The hangover after the party

The year 2000 saw the conditions for a perfect storm. IT Skills Research figures show the annual market peaked at some £500 million at the turn of the millennium

It then crashed as employers decided not to upgrade their systems, run more training in house, or just reckoned that the new release of Office wasn't so very different from the last, and their users could pick it up on the job. By 2003 it had fallen to £380 million, taking a lot of training companies with it.

If the trainers had changed, so had the users. Delegates came to the subject with real problems they wanted to solve. Also, we knew more about how they learned, and understood that knowledge dumps in the classroom were not always the best way to train.

Research and thinking backed up what we were learning at the front of the classroom. Conrad Gottfredson of Brigham Young University in the US recently identified five points when training is needed:

  1. When learning for the first time.
  2. When extending learning.
  3. When training to remember/apply learning.
  4. When things change.
  5. When something goes wrong.

In those early boom years up to 2000, we were only training for the first two of these points of need.

The new world of IT training

This greater understanding of when to train is just one of the things that have changed since 1992. Among the others are: what we train on, how we deliver it, our understanding of how people learn, and our approach to the learning profession.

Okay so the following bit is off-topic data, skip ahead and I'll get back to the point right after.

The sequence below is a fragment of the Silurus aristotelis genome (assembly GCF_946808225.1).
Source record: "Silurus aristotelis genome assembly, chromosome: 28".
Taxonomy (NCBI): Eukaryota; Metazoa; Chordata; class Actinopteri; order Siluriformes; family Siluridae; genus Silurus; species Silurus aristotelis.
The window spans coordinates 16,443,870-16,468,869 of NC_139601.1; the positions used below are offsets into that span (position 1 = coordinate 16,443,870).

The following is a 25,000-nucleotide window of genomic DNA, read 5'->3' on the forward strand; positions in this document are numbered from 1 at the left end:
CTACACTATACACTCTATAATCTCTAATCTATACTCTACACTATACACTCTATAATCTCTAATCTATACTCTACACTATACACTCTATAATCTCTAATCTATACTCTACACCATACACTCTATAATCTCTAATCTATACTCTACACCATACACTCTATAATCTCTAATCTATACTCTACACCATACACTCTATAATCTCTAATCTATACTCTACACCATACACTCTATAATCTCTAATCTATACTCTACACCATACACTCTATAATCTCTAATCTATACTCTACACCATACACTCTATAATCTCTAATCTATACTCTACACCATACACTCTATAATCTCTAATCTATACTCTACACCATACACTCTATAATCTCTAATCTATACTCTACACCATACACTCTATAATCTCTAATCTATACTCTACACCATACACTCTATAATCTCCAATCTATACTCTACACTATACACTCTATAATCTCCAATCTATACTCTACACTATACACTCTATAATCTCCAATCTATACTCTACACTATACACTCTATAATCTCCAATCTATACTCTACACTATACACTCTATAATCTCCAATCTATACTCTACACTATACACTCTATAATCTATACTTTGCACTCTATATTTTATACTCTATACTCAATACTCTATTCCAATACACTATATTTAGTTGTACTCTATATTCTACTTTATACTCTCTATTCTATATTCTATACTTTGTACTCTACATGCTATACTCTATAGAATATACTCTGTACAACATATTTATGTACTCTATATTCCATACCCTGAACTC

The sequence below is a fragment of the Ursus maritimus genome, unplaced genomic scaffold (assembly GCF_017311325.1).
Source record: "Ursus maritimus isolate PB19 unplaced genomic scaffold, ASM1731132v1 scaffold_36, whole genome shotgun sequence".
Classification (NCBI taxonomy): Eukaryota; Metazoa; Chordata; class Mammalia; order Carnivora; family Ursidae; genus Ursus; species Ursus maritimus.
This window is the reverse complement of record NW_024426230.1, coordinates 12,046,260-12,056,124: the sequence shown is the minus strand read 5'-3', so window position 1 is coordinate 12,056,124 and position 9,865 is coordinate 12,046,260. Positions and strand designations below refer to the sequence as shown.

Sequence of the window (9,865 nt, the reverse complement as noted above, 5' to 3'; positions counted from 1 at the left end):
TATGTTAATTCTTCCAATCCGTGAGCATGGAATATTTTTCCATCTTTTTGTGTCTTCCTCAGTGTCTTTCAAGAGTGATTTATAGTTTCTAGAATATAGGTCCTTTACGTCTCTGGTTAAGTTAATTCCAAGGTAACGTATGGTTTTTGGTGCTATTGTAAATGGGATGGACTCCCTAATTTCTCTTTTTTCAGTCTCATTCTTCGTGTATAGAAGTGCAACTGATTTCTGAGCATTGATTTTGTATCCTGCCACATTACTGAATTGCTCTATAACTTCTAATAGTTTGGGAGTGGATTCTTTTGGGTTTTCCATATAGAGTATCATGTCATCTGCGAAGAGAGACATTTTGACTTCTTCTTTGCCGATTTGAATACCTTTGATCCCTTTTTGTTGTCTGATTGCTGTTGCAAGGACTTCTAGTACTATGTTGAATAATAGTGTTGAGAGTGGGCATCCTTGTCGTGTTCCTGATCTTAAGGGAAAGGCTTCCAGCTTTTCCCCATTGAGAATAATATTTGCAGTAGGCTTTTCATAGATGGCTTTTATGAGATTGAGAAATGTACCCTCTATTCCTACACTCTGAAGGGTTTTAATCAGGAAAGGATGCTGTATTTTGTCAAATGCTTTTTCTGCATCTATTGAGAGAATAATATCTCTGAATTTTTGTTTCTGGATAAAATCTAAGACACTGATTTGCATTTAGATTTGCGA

1992 2007
Delivery  
Classroom based learning Blended learning
'Sheep dip' training Personal development plans
Training events Learning processes
Content  
Knowledge dumps Learning support
Experts on stage Peer collaboration online
Environment  
Technology as novelty Pervasive technology
Training as an 'accidental job' Training as a profession
Training decided ad hoc L&D determining skills needs

The wider choice of delivery mechanisms - in particular the growth in electronic performance support systems (EPSS) - has come because we now understand that to meet Gottfredson’s needs 3 to 5, we have to support learners at work, making learning a continuous process rather than a series of intensive events.

Good content is still a crucial part of excellent training, but it is now arranged differently. Recognising that 48 hours after a course there is a 66 per cent drop in recall of unused material, we now tend to run shorter courses and aim for more rapid application of learning.

Increasingly, too, learners are doing it for themselves, turning to the internet to interact with each other and to dictate their own learning. The growth of online forums and communities has accelerated the power of the informal learning that takes place in any organisation, making it possible for learners to tap into expertise anywhere in,  or outside, their organisation.